Just quit smoking. C’mon, we know you want to.
Nearly 40% of people in a recent NPR poll said they made quitting their New Year’s resolution over other bad habits like overeating.
And there’s no way the price of this dirty habit’s going anywhere but up in the near future.
Last year, the three largest tobacco peddlers in the country raised the wholesale price on cigarettes – not once, but twice –and states across the map are already piling huge taxes on top of that.
The priciest packs in the nation by far are sold in New York City, where pack-a-day smokers can drop a whopping $3,800 per year ($11/pack) to light up. That’s more than twice the national average of $4.80, according to the latest CDC estimates.
Brooklyn resident Camille DeMere says she’s seen packs in the city for as much as $13 and has quit buying them altogether. “It is crazy expensive and there’s no point in buying a pack of cigarettes here when the exact same ones are $3 or $4 a pack in the South,” she says.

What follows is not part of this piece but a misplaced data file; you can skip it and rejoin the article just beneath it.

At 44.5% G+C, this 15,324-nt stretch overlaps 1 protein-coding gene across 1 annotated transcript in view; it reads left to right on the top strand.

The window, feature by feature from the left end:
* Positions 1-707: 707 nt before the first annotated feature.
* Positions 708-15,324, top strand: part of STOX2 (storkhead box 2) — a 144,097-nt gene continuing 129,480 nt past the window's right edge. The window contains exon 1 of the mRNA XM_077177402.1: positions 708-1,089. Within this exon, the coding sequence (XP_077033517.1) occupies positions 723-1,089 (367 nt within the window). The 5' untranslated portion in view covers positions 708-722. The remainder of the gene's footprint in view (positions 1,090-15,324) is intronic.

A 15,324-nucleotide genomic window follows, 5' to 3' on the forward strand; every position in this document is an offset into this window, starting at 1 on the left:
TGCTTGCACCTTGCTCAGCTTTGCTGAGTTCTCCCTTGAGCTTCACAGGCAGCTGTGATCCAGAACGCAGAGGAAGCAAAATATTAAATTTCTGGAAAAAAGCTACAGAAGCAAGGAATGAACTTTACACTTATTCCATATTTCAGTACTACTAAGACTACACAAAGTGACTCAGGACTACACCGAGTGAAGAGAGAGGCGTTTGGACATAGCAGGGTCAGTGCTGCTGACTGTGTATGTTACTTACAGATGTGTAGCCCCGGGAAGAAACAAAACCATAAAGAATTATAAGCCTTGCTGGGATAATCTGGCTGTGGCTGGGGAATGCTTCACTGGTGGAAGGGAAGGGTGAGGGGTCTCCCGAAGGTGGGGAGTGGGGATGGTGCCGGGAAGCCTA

That’s the reaction anti-smoking activists have been hoping for. In fact, price is one the biggest reasons we’ve seen a 61% drop in the number of teen smokers in the country over the last few years.
That could be great news for the economy, as the CDC estimates our collective smoking habit costs the country close to $200 billion in direct medical costs and lost productivity each year. That’s right on par with our binge drinking problem.
Smoking is the number one cause of preventable deaths in the U.S. and employers are really beginning to take note. Companies that slap smokers with healthcare higher premiums are set to rise by a record 40 per cent this year, according to a recent Thompson Reuters-NPR poll.
20-two per cent more companies also said they’re going to start giving incentives for healthy behaviours, according to a recently released study by Towers Watson/National Business Group. And more than 80 per cent of companies surveyed actually have programs in place to help employees kick their habit.
Thinking of quitting? Meet your new best friend: the CDC’s page on “How To Quit.”
Looking to get even healthier? See 15 ways to lose weight without blowing your budget >
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